Improving fracture strength of fused filament fabrication parts via thermal annealing in a printed support shell
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Polymeric structures fabricated using fused filament fabrication (FFF) have limited use in engineering applications as a result of their poor inter-laminar bonding. In this study, we utilize a dual-material print head to encase a low glass transition temperature (Tg) polymer (acrylonitrile butadiene styrene) within a high-Tg shell (polycarbonate). The resulting structure, if annealed at a temperature between the core and shell polymer Tg values, creates a tough interior with high inter-laminar strength while retaining the as-printed three-dimensional geometry of the part. Fracture toughness of annealed, shelled parts was evaluated using single edge notch bend (SENB) fracture specimens and reached values more than 1800% higher than unannealed specimens. Importantly, the annealed specimens exhibited consistent ductile failure and plastic deformation, unlike the as-printed parts which exhibited brittle inter-laminar fracture. Parts with complex geometries are presented to demonstrate geometric stability during annealing and a practical load bearing application.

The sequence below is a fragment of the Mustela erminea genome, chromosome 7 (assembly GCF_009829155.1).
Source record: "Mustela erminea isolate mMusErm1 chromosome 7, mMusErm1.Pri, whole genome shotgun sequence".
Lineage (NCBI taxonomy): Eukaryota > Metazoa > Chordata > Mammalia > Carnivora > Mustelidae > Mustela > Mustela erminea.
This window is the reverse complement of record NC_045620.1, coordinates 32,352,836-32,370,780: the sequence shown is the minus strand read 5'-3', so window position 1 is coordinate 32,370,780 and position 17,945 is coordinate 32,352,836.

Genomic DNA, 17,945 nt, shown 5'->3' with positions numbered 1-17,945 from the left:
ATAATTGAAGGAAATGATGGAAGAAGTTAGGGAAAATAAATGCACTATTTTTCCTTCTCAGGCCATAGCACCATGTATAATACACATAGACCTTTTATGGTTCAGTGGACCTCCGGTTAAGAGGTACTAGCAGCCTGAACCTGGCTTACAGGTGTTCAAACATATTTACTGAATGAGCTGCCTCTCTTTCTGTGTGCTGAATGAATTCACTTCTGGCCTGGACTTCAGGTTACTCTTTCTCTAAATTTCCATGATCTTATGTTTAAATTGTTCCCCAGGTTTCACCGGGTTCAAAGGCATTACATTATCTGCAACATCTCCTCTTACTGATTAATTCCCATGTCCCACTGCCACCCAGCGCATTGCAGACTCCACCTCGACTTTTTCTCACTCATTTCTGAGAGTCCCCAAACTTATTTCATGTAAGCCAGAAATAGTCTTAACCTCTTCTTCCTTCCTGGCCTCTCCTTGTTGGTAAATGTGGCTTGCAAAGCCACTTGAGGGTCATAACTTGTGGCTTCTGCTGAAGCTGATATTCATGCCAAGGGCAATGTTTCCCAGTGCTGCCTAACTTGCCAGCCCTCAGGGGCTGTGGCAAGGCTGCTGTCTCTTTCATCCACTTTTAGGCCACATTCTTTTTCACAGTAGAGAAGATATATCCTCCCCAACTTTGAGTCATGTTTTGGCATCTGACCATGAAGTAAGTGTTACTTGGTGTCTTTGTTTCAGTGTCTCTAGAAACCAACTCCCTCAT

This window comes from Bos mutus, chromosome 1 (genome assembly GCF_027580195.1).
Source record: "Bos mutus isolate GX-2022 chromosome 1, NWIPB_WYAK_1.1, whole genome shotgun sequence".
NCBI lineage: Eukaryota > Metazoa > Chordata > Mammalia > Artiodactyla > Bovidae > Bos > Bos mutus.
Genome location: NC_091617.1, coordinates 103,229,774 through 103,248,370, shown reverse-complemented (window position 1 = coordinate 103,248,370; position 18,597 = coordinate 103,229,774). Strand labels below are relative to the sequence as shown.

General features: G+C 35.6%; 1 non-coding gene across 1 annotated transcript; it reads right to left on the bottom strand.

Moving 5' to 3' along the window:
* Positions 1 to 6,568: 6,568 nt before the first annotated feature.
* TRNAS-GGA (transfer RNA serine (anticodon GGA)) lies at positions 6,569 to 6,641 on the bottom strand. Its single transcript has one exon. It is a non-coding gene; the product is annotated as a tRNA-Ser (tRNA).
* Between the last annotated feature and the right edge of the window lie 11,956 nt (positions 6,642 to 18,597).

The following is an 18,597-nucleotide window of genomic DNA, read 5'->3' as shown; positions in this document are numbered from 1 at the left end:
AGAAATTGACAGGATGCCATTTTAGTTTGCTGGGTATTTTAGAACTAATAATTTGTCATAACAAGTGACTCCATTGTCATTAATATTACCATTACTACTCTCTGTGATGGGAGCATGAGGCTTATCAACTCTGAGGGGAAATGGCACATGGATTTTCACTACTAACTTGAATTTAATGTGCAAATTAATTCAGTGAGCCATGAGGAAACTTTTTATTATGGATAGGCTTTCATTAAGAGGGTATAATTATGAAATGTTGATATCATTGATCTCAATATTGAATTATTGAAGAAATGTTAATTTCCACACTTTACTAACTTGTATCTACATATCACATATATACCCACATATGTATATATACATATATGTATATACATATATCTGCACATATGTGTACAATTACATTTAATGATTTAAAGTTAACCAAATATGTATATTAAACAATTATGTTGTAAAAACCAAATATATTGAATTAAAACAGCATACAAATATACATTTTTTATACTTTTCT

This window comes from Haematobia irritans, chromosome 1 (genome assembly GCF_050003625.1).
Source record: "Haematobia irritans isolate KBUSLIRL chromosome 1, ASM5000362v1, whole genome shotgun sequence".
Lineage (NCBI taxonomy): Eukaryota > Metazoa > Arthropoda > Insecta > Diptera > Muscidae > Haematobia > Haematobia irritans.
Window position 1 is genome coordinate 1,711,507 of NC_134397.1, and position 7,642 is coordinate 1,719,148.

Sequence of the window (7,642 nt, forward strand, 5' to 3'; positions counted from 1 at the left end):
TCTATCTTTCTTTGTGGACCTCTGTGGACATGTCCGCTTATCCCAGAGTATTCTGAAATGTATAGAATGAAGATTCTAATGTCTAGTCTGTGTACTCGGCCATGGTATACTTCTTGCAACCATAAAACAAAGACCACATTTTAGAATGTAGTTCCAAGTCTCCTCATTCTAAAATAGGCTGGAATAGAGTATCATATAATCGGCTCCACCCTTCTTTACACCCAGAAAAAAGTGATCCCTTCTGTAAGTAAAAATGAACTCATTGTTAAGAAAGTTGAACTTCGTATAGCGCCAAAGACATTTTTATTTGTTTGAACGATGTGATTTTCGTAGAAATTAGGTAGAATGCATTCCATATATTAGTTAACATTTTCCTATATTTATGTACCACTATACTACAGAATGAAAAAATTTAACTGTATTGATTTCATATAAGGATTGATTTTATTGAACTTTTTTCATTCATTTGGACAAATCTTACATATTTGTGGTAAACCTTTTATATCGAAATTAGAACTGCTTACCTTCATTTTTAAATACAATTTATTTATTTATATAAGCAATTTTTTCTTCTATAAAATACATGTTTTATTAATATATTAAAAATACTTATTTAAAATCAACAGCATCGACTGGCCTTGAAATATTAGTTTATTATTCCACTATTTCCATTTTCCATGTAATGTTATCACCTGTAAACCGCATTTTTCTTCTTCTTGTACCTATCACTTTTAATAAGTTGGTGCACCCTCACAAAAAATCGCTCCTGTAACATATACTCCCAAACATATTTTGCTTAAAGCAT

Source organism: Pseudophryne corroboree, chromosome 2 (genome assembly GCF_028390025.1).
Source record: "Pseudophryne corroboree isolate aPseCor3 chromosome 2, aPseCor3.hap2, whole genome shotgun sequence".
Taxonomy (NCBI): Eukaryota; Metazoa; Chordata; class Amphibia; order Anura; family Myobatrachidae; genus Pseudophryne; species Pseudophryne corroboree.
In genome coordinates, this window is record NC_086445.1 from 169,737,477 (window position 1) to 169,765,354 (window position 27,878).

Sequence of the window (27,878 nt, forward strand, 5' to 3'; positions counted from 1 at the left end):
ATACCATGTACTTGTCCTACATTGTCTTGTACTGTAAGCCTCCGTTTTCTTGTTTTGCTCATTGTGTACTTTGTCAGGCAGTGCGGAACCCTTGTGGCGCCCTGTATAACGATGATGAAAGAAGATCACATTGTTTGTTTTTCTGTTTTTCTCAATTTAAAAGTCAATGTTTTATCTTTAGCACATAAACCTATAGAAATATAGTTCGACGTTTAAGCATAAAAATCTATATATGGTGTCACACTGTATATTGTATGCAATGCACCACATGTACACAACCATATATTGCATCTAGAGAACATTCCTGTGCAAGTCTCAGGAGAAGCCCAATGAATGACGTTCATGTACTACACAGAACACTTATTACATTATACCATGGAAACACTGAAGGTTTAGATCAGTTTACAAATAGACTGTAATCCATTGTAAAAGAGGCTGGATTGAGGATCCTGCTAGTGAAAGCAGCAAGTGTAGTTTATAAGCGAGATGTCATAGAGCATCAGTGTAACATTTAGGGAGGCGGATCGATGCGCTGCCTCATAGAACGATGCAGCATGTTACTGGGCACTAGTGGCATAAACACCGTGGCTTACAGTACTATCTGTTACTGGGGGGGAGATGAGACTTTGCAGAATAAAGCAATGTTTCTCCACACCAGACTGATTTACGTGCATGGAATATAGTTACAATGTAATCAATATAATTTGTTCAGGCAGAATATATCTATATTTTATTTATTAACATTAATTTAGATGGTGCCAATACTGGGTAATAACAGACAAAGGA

KeywordsAdditive manufacturing Fused deposition modelling Fracture mechanics Annealing
This research was supported in part by an appointment to the Postgraduate Research Participation Program at the U.S. Army Research Laboratory administered by the Oak Ridge Institute for Science and Education through an interagency agreement between the U.S. Department of Energy and USARL.
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Conflict of interest
On behalf of all authors, the corresponding author states that there is no conflict of interest.
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